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“I can dance! I can jump! I can run! I can work! I can play!” so sings the ecstatic Amahl, the lame shepherd boy, in Gian Carlo Menotti’s one-act opera for children of all ages, Amahl and the Night Visitors (1951).

Set in Bethlehem, a fiery star, “as big as a window,” lures Amahl into the December hills where he pipes his heart out, one melody after another. An impossible dreamer, he frequently frustrates his widowed mother, further impoverished by the recent sale of their sheep. Piercing cold, hunger, no fire in their hearth, only sleep’s oblivion keeps death at bay. However, from out of the night emerge Melchior, Kaspar, and Balthazar, kings/astrologers and their page, seeking lodging in this widow’s hovel. Stories of their star-quest for another king quicken Amahl. Like their visitors, he will bring a gift, his crutch, all that he owns. In that decision, his withered leg throbs with new wholeness. He stands tall. He will have a life. He sings.

What was it that compelled Amahl to disregard the need for his crutch, without which he remained immobile, this reckless heart-gesture that gave its all? What did he see in that moment? What empowerment that changed everything?

Unfortunately, many of us still hold on to crutches, of whatever stripe, to inch us through challenges, to enhance functioning, to conceal our human foibles from others and ourselves. What would it be like to stride free from such hobbling compulsions and enjoy the sun’s warmth on our backs?

Perhaps in 2019, we’ll find out. May it be a very Happy New Year for you and your loved ones!

 

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Imagine the terror of a ten-year-old boy suddenly facing the nozzle of a submachine gun held by an SS soldier, after having been slammed against the courtyard wall with its butt. It was Jo Joffo, waiting for his older brother on the Rue de Russie in Nazi-occupied Nice, France. It was summer, 1942. For over a month nasty inspectors interrogated him and his brother at the Excelsior Hotel until they were finally released. This experience ripped Jo Joffo from his childhood with its games of marbles and jacks, with ringing doorbells and other pranks.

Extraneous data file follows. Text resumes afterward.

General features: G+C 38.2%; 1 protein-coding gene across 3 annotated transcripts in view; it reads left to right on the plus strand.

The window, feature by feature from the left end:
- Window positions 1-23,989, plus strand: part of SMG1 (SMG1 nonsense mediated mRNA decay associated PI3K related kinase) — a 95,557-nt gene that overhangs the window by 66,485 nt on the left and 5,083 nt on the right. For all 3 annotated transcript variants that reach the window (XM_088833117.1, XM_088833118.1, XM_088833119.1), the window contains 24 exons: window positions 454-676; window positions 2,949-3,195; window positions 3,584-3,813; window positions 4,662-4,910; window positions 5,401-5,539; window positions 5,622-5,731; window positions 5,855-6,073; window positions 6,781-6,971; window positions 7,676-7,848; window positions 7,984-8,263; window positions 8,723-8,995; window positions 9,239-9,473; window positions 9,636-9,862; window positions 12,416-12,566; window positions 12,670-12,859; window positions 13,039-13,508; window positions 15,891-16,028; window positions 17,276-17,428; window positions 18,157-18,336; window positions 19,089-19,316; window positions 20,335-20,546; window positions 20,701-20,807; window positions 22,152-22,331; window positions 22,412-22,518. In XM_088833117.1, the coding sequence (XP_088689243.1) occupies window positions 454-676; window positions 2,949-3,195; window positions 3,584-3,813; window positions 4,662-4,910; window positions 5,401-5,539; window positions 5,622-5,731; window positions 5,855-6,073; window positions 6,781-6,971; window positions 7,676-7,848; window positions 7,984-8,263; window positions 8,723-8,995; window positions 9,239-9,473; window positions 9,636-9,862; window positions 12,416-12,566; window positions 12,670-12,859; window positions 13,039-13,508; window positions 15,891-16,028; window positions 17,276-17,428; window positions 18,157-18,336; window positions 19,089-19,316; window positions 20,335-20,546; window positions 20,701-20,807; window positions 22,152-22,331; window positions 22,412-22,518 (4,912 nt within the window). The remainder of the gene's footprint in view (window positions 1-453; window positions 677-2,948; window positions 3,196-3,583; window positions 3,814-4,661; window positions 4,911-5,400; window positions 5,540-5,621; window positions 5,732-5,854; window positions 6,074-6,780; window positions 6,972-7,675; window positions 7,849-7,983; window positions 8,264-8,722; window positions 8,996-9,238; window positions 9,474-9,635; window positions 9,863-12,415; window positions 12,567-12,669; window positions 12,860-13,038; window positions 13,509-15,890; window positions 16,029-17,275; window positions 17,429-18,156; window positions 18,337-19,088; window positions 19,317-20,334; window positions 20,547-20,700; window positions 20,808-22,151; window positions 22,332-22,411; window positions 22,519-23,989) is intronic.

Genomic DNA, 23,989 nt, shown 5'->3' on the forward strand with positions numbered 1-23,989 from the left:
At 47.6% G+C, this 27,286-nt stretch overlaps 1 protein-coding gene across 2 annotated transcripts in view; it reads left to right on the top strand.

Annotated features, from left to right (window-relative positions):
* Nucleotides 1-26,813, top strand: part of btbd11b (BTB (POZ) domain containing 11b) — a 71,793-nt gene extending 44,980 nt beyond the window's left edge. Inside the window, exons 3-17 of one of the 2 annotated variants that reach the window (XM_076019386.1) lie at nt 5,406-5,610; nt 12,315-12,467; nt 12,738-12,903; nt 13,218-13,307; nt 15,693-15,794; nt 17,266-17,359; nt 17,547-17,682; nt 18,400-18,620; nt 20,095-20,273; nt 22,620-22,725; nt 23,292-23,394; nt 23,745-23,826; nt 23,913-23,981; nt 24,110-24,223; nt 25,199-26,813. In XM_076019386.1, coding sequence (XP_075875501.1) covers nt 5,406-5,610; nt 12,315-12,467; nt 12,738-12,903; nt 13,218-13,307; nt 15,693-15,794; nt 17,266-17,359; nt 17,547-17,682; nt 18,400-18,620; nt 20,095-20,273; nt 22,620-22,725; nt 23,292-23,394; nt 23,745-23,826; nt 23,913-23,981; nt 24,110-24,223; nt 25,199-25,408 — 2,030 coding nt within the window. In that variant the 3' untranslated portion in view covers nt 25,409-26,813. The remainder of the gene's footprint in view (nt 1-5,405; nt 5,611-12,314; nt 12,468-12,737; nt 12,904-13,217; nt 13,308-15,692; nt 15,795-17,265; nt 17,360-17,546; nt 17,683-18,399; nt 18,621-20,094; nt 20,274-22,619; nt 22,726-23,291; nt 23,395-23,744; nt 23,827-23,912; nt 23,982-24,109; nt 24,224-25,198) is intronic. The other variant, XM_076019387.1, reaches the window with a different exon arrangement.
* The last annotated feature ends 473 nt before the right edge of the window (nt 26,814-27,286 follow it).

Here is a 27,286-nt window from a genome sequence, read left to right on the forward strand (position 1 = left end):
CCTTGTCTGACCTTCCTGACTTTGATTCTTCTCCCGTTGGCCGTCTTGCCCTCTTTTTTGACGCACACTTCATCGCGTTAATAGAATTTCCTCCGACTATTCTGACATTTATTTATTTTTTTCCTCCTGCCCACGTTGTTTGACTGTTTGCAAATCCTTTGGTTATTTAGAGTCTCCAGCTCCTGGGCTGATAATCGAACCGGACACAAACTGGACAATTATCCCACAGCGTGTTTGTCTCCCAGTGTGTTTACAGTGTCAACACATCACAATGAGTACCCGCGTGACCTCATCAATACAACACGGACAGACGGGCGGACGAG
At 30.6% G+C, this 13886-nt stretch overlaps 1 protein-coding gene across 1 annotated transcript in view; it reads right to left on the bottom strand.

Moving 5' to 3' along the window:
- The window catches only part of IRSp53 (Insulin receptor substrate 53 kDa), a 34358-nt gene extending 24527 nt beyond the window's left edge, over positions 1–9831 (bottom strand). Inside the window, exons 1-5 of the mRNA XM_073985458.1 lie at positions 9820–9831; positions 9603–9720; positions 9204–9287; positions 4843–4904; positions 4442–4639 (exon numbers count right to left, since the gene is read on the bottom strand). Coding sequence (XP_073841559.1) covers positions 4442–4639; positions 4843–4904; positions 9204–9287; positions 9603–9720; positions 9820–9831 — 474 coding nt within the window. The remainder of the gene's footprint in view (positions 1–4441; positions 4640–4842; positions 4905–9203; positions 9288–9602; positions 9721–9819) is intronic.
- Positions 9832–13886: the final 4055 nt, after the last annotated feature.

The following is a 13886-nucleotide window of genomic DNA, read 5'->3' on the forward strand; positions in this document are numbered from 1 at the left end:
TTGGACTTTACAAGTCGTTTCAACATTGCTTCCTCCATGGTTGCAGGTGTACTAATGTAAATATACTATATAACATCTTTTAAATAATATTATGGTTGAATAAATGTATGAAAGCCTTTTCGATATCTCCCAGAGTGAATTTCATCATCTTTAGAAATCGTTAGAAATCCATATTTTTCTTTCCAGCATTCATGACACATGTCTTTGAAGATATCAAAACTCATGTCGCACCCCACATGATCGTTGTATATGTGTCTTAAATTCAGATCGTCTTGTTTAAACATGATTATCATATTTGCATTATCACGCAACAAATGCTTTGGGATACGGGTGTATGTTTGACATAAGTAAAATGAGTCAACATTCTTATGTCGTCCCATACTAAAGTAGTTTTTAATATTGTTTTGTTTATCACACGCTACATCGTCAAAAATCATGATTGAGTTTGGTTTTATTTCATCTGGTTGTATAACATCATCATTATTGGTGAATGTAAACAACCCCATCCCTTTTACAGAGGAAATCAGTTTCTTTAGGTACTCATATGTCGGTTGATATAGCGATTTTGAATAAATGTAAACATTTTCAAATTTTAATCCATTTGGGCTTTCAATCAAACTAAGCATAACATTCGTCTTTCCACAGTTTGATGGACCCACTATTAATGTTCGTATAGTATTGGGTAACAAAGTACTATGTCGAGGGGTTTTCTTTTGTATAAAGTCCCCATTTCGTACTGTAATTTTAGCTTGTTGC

This boy would later become a French author whose 1974 memoir A Bag of Marbles narrates this gripping flight to freedom, a hair-breath away from the enemy. So deep was the memoir’s appeal that it was translated into eighteen languages.

Such stories of survival still speak. From a safe distance, we observe and learn from others who have suffered heart-wrenching losses and survived murderous occupations of their countries. Yet, our times are not that different. Subtle forms of “occupation” still abound: social media, fake news, and addictive substances that manipulate attitudes, thoughts, and choices and keep spirits in bondage to Evil. Indeed, Jesus cautions us whenever we step outside our homes: “Be like sheep among wolves, cunning as serpents and yet as harmless as doves.” (Mt. 10:16)

The Plaza Frontenac Theater in St. Louis, Missouri, is currently showing the second film adaption of this memoir A Bag of Marbles; Christian Duguy directed it with English sub-titles.

Sections of empty seats in Powell Symphony Hall unnerved me. This was most unusual. On the program was the performance John Adams’s passion-opera-oratorio, The Gospel According to the Other Mary (2012); its libretto, a collage of Scriptural texts and selections from Dorothy Day, Hildegard of Bingham, and other poets, was composed by Peter Sellars.

Others felt the absence of the usual patrons for this Sunday matinee and buried themselves in the program notes. Like a voyeur, however, this emptiness pried into our concentration and stalked our preconception of what was coming. Never have I sat in such an audience.

All was ready: the St. Louis Symphony musicians and Chorus, two mezzo-sopranos, the tenor, and three countertenors awaited the baton of David Robertson. From the first notes came the primal engagement. Like it or not, we were to be swept into the passion-death-resurrection of Jesus and held hostage until its end.

Unlike other Passion oratorios, however, Jesus himself does not appear, nor His cross nor other images associated with His passion. As the libretto seeded our imaginations, everyone, onstage and off, became the Anointed One. Everyone suffered the dregs of intolerable darkness; were plummeted into that singular place of no return, alone and terrified; and nudged into ultimate trust of God, until released into Light. Enhancing this conversion experience were eerie sounds, from the musicians and principals, sounds turned inside out and prodding us into even deeper consciousness.

At the conclusion of the performance, even fewer patrons left Powell Hall for the parking lot, others having absented themselves at the intermission—Perhaps an allusion to “the grazers,” mentioned in Peter Sellars YouTube, A Fresh Passion.

Happy Easter to those daring to look afresh at this mystery!

 

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